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ATD 2013 Lineup Assassination Thread - Jim Robson Division

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Old
04-03-2013, 04:16 PM
  #51
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Originally Posted by TheDevilMadeMe View Post
I also thought Thomson's competition in the late 40s was basically crap; am I wrong there?
Quackenbush, Stewart, Reardon, Kelly for most of his prime, with Harvey and Gadsby for the last couple years. Crap would be a strong word.

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04-03-2013, 04:19 PM
  #52
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I think it's somewhat arrogant to totally dismiss the HHOF committee and their picks, rather than trying to figure out why they picked who they did. We have a pretty good idea of why they picked Duff - he was the only player who was part of both the Montreal and Toronto dynasties of the 60s, and he was a good soldier, etc.

I just find it curious that when they were specifically looking for players to induct from the 1940s (after Don Cherry among others whined that there weren't enough players from the 1940s in the Hall - perhaps unaware that maybe there was a reason that the 40s had less than their share of players), that Thomson wasn't one who was inducted.

Maybe the Vet's committee is totally full of crap, but the actual HHOF voters who saw them play didn't vote for them, either.

Edit: I mean, Thomson does seem above average as a #3 and perhaps he's even "high end," but I do still see him a step down from the Flaman/Howell/White trio who themselves seem to be in the 60-65 range of defensemen and by definition the cut off for "low end #2s." I also thought Thomson's competition in the late 40s was basically crap; am I wrong there?
I agree it's somewhat arrogant, but I'm not asking to completely dismiss it. It's easy to nitpick Dick Duff, but how about Leo Boivin for example, there's more than a few examples? If they would be transparent in their elections, perhaps it would be easier to accept some of those choices at face value, but sometime the HoF committee looks more like a 'boy club' than anything else (to be honest, I read an article that also put Sid smith in contention for a Hof spot, but Thomson name was not mention. Offense bias?). However, when we look at the evidence in support of Thomson, they're very strong IMO. Most have been said by Sturminator and the numbers speak for themselves.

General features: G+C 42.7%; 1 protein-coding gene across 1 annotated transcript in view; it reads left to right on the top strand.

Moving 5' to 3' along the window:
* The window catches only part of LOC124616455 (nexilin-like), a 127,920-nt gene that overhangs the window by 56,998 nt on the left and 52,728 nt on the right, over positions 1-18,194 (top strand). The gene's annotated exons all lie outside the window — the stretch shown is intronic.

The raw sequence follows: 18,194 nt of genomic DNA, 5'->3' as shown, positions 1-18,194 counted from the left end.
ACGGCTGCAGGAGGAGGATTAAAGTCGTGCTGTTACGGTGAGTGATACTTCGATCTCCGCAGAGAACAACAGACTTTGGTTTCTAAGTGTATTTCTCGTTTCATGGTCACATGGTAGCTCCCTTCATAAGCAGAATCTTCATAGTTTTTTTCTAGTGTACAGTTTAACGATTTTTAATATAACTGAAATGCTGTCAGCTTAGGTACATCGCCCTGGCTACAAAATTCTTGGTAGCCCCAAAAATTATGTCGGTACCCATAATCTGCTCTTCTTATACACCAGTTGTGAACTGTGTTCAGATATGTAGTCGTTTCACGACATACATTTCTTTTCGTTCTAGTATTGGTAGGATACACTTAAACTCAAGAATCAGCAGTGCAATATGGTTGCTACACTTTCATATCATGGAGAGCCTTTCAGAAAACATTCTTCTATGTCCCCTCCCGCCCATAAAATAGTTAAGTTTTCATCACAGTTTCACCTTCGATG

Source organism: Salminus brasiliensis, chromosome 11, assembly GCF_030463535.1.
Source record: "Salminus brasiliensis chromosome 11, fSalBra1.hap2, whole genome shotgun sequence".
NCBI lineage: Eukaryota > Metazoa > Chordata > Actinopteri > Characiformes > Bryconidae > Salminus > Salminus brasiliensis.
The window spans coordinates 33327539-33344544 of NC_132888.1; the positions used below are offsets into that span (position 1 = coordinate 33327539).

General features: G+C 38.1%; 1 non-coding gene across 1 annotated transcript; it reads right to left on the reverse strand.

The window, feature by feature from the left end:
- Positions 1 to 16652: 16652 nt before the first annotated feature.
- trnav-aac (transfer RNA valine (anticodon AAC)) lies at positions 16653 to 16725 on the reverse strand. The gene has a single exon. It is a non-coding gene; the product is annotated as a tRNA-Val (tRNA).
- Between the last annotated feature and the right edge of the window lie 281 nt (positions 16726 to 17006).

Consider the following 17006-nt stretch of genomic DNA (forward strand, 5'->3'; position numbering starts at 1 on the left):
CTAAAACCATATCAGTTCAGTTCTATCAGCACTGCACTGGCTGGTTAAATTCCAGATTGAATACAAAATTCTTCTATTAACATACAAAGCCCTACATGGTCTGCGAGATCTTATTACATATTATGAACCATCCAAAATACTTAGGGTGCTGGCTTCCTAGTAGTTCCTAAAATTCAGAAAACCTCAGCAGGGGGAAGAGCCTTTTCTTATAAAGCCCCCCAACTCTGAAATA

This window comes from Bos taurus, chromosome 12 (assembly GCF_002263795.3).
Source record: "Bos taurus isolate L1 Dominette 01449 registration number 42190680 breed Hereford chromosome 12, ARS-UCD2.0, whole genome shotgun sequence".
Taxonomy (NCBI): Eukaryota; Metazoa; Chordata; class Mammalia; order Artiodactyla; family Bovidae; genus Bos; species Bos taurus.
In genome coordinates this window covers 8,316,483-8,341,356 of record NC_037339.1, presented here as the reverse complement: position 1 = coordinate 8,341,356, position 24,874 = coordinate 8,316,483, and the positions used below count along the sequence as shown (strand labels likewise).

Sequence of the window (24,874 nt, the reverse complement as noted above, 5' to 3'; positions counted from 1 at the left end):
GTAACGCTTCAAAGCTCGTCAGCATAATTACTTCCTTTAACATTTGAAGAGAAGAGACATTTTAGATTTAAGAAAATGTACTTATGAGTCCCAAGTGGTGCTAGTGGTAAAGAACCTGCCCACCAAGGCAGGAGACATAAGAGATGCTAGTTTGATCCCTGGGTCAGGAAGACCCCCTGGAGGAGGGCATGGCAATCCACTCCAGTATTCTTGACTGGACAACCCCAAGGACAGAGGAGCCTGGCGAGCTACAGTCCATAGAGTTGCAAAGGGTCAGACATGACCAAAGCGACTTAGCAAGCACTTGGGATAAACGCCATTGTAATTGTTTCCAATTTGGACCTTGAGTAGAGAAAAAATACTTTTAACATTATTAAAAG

Edit: if we're debating with the ranking between #65 & #75, Idon't think you'll see much resistance for me, especially that I consider that group to be tightly close to each other.

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04-03-2013, 04:26 PM
  #53
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Maybe I was underrating them offensively - I guess they're pretty good on a second PP. I still don't really buy Thomson as a low-end #2 though - that would put him on par with Harry Howell, Bill White, and Fern Flaman; is he really on their level?
Jimmy Thomson: 3, 4, 5, 6, 6, 6, 6 ~ [ASG: 1952-53]

Bill White_______: 3, 3, 4, 7, 7, 7, 9

Fern Flaman____: 3, 3, 4, 5, 6

----------------------------------------------------

There's a reasonable argument that Flaman wasn't as good as Thomson. He definitely had a short peak for his or any era, his best years were only marginally better than Thomson's and he wasn't nearly as important to a team that was actually good. Thomson was easily the better player when they were teammates in Toronto, and they were only one year apart in age. To be honest, I think Thomson was probably the better player.

edit: ack! Flaman was actually a year older than Thomson.


Last edited by Sturminator: 04-03-2013 at 04:46 PM.
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04-03-2013, 04:33 PM
  #54
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I think it's somewhat arrogant to totally dismiss the HHOF committee and their picks, rather than trying to figure out why they picked who they did.
Here you go:

http://news.google.com/newspapers?id...n+smythe&hl=en

Smythe didn't leave the HHOF committee until 1971 when Jackson was finally inducted, and after Thomson's chance had come and gone, probably largely thanks to Smythe. And yes, the veterans' committee is crap.

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04-03-2013, 04:48 PM
  #55
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You really like Stanley, TDMM, and call him a steal just a bit after Thomson was drafted. You evidently think Stanley was a #2 defenseman who could have been drafted a round earlier. Tell me why Stanley was better than Thomson.
I don't "really" like Stanley - I think he's a below average #2. The difference between Stanley and Thomson is basically longevity as a top player - Thomson was basically done at the age of 30, while Stanley was an impact player until he was 40. Stanley was in a lot of ways the Larry Murphy of the O6 (not in style of play) - never really a superstar but an impact player for a really long time. I think longevity as an impact player does matter matter when two guys are probably close at their peaks.

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Here you go: